San Francisco’s Museum of the African Diaspora (MoAD) is celebrating the completion of its a six-month, $1.3 million makeover at a ribbon cutting ceremony featuring artists, entertainment and community civic leaders Willie Brown and City Administrator Naomi Kelly.
The ribbon-cutting event was held on Dec. 2, and the museum reopened on Dec. 3.
For Brown, one of the major contributors to the creation of MoAD, the ribbon cutting event has even greater significance because MoAD has just become an official affiliate of the renowned Smithsonian, the world’s largest museum and research complex.
Brown is a board member the Smithsonian’s National Museum of African American History and Culture that is scheduled to open in Washington, DC in 2016.
“MoAD represents culture, art and a historic legacy for the future,” he said. “I couldn’t be more honored to announce this renovation and the importance of having a state -of the-art museum that represents the global diaspora,” said Brown. “
On exhibit were Drapetomania – Grupo Antillano and the Art of Afro-Cuba, showcasing contemporary works on the human struggle. Drapetomania is also a pseudo-scientific word invented by a 19th Century doctor describing a disease suffered by the enslaved, whose main symptom was an irresistible urge to be free.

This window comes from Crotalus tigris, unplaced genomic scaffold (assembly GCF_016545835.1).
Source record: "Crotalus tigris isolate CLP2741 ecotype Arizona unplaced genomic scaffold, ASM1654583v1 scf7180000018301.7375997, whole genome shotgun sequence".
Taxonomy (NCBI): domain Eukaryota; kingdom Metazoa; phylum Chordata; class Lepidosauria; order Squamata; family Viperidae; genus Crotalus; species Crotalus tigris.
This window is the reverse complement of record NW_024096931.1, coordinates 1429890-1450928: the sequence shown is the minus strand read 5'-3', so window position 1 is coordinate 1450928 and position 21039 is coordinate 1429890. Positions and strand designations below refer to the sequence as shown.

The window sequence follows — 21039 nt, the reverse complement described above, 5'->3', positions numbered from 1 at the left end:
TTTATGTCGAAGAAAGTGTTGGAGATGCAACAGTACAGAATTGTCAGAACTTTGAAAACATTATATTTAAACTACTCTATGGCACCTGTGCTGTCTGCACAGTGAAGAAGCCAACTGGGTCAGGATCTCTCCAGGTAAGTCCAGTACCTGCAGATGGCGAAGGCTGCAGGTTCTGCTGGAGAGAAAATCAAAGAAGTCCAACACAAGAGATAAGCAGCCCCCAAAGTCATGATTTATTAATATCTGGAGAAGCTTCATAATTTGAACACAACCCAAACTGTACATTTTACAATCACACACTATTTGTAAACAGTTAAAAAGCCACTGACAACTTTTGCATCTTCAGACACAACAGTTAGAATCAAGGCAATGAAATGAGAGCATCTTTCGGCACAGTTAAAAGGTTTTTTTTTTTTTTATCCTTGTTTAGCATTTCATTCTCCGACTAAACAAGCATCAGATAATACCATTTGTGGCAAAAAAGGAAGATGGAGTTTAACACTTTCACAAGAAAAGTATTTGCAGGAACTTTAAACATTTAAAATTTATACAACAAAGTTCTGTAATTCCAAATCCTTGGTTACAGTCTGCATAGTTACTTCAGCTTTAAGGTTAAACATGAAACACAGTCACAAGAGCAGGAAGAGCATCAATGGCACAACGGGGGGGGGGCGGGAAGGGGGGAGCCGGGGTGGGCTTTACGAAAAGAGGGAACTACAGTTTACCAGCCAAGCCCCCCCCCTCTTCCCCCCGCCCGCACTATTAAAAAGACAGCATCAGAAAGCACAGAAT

Harvard University Director of the Institute of Afro-Latin American Studies Alejandro de la Fuente brought about 50 pieces from a variety of Cuban artists connecting the similarities of struggles of race and equality in the United States.
The exhibit represents a rescue mission in Cuba to honor the memory of forgotten contributors Havana in the 70s and 80s,” said de la Fuente with his wife Patricia Gonzales. “It represents the African Caribbean and Cuban connection and its similarities to the human rights struggles in the United States.”
“We have been in dialogue about bringing this exhibit to the museum for three years. This is a special day for MoAD,” said museum guest curator Lizzetta LeFalle Collins.
Local artist Lava Thomas featured her work in “Lava Thomas: Beyond.” Through a selection of sculptures, photography and mixed media, Thomas explores “the desire to transcend the limits of our bodies.”
“I create art I want to see that speaks to the experience of women in our family, the resilience of women,” said the Los Angeles native who has an art studio in Berkeley.
The museum has three exhibition galleries, a website including the first nine years of MOAD online and the Wells Fargo Heritage Center interactive exhibit featuring IPADS. MoAD’s mobile app will be available before the end of the year.
“MoAD is a beautiful tribute to the African Diaspora and a museum our city should take great pride in,” said San Francisco Supervisor Malia Cohen.
Visit www.MoADsf.org for more information.